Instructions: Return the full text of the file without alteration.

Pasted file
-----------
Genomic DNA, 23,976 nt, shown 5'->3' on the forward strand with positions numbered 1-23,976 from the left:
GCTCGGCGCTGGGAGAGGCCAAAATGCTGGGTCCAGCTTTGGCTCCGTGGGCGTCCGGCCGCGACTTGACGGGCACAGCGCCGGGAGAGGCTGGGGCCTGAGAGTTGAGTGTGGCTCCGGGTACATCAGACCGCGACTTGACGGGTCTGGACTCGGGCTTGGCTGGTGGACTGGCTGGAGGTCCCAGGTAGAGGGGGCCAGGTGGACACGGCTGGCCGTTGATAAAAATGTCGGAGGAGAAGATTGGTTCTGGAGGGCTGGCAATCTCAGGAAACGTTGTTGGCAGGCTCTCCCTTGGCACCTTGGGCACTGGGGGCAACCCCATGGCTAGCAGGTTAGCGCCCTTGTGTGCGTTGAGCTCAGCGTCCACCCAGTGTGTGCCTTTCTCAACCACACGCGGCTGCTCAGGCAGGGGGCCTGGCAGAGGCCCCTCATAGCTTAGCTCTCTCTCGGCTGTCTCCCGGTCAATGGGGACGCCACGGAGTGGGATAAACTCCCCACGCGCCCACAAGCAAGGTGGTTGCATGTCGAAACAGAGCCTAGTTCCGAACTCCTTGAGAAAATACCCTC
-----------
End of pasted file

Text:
Genomic DNA, 23,976 nt, shown 5'->3' on the forward strand with positions numbered 1-23,976 from the left:
GCTCGGCGCTGGGAGAGGCCAAAATGCTGGGTCCAGCTTTGGCTCCGTGGGCGTCCGGCCGCGACTTGACGGGCACAGCGCCGGGAGAGGCTGGGGCCTGAGAGTTGAGTGTGGCTCCGGGTACATCAGACCGCGACTTGACGGGTCTGGACTCGGGCTTGGCTGGTGGACTGGCTGGAGGTCCCAGGTAGAGGGGGCCAGGTGGACACGGCTGGCCGTTGATAAAAATGTCGGAGGAGAAGATTGGTTCTGGAGGGCTGGCAATCTCAGGAAACGTTGTTGGCAGGCTCTCCCTTGGCACCTTGGGCACTGGGGGCAACCCCATGGCTAGCAGGTTAGCGCCCTTGTGTGCGTTGAGCTCAGCGTCCACCCAGTGTGTGCCTTTCTCAACCACACGCGGCTGCTCAGGCAGGGGGCCTGGCAGAGGCCCCTCATAGCTTAGCTCTCTCTCGGCTGTCTCCCGGTCAATGGGGACGCCACGGAGTGGGATAAACTCCCCACGCGCCCACAAGCAAGGTGGTTGCATGTCGAAACAGAGCCTAGTTCCGAACTCCTTGAGAAAATACCCTC